The job market might be becoming a kinder place for workers and job seekers, according to a Harris survey taken in March. The survey, conducted on behalf of human resources consultation service Adecco Group, showed workers are feeling comfortable enough to start seeking a new job. In fact, 51% of Generation Y workers have gone on or plan to go on a job interview as the economy recovers. In the past year, the number of workers seeking new employment has grown from 14% to 30%.

“These survey findings indicate that…employees’ mindsets have started to shift,” Adecco vice president of training and development Rich Thompson said in a release. “They are ready for a change after riding out one of the worst recessions in American history and open to new opportunities.”

What It Means For Recent Grads

The developing “war for talent,” as Adecco calls it, could be good news for recent college graduates entering the job market. According to Thompson, “job opportunities will rebound and ultimately opportunity/control will shift from employer to employee.”

While job-hunting remains an undesirable task — unemployment is at 10.4% and 78% of workers believe the current job market is the worst of their careers’ — the growing mobility among workers could create more job openings for young professionals.

If no full-time job materializes immediately after graduation, looking for temporary or contract work might be a good idea. The additional mobility within the market could create voids for companies, which could lead to additional hiring of temporary or fill-in workers.

According to a blog, 73% percent of employers will increase numbers of temporary and contract workers in 2010, and 35% will increase their temporary and contract staff by 50% or more. One of the main results of the recovery could be a boost to the temporary job market: Between 30 and 50 percent of jobs created during the recovery will be contract or temporary, according to law firm Littler Mendelson.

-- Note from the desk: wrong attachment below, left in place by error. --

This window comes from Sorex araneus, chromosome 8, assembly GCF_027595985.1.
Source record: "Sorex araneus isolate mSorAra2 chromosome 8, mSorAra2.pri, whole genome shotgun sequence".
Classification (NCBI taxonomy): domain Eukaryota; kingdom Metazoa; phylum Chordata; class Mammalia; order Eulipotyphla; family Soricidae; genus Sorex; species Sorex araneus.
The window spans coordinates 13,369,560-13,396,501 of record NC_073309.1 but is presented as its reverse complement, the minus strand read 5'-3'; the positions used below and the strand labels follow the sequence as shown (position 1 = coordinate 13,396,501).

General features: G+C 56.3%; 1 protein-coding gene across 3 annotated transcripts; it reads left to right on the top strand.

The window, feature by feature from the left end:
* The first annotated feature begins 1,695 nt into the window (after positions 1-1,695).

Adecco encourages businesses to focus on sweetening their retention plans and improving the way they listen to employees in the near future. If businesses take Adecco’s advice, it could result in raises for current employees and a more friendly job market.

Older Generations Not As Eager To Change

Not all workers are looking for new employment. People 61 and over are generally very focused on keeping their current jobs, as 66% of those workers’ top concern is the stability of their current job. Older workers’ focus on keeping their current jobs might be helping them stay in the workforce at the expense of younger workers. Older U.S. workers are more than twice as likely as younger workers to have a job, according to a New York Times Economix blog.

Many middle-aged baby boomers are not happy with their employment situations: 41% feel they are working harder and 47% do not expect a raise in 2010.

Elderly and middle-aged workers’ negative feelings on the job market could be connected to uncertainty about the performance of President Barack Obama. In the past 16 months, the number of people who thought Obama was good for the economy has fallen from 67% to 53%.

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